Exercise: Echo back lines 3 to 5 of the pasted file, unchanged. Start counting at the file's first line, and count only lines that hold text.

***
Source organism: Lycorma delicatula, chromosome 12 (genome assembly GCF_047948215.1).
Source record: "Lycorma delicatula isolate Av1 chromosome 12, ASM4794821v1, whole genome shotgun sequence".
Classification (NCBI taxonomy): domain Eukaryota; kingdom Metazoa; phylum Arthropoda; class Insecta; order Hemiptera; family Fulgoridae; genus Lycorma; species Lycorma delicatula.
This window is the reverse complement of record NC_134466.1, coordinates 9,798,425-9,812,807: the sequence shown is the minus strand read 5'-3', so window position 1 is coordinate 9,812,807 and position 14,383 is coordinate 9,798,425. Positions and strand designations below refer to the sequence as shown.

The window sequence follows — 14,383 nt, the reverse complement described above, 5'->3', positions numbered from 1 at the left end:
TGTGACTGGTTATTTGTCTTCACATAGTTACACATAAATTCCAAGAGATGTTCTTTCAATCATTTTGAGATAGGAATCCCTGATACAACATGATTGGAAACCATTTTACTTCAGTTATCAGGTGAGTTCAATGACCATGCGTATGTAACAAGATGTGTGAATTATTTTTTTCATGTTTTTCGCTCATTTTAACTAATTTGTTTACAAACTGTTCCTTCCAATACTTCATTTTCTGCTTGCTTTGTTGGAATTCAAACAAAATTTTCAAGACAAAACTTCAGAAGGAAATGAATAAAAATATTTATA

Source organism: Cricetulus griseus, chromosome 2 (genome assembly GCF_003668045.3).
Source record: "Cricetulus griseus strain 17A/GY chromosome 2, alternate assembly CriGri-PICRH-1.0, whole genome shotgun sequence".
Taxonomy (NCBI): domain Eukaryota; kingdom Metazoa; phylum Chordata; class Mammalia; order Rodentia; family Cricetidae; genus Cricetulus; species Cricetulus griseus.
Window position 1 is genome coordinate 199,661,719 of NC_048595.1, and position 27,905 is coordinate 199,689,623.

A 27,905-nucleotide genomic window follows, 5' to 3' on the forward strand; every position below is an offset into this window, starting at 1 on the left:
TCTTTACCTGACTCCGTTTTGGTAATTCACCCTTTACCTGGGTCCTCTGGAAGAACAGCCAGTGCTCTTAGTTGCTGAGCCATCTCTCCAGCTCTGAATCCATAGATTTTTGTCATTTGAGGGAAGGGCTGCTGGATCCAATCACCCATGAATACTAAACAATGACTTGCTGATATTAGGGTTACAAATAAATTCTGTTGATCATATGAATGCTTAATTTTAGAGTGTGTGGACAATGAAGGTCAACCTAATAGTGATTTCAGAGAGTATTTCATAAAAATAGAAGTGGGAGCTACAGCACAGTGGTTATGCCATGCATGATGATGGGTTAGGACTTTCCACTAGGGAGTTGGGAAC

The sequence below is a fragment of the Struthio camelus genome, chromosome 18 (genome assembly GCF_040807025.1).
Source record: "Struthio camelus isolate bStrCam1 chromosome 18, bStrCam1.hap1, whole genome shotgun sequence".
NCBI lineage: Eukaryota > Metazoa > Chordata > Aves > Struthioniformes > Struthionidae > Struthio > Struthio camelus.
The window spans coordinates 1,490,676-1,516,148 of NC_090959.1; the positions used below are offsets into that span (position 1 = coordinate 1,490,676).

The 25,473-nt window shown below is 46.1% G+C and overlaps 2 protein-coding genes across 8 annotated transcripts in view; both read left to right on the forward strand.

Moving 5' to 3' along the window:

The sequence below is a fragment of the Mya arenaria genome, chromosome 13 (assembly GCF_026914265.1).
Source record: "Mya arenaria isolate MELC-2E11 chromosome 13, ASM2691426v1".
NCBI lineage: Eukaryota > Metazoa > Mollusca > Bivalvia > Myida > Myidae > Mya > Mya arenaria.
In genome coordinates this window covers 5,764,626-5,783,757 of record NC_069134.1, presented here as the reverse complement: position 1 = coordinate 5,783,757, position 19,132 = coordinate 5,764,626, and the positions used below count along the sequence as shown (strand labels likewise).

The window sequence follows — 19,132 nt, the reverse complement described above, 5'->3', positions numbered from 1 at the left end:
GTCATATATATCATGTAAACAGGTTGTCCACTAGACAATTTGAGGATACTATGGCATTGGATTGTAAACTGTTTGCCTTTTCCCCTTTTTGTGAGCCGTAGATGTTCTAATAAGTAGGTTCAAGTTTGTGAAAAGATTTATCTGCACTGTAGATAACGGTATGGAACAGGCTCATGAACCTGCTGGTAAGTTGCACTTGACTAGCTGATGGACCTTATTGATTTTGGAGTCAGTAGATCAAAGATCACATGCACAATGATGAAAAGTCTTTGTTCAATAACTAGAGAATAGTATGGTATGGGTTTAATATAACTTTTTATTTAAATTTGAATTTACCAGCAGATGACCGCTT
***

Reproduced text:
Classification (NCBI taxonomy): domain Eukaryota; kingdom Metazoa; phylum Arthropoda; class Insecta; order Hemiptera; family Fulgoridae; genus Lycorma; species Lycorma delicatula.
This window is the reverse complement of record NC_134466.1, coordinates 9,798,425-9,812,807: the sequence shown is the minus strand read 5'-3', so window position 1 is coordinate 9,812,807 and position 14,383 is coordinate 9,798,425. Positions and strand designations below refer to the sequence as shown.

The window sequence follows — 14,383 nt, the reverse complement described above, 5'->3', positions numbered from 1 at the left end: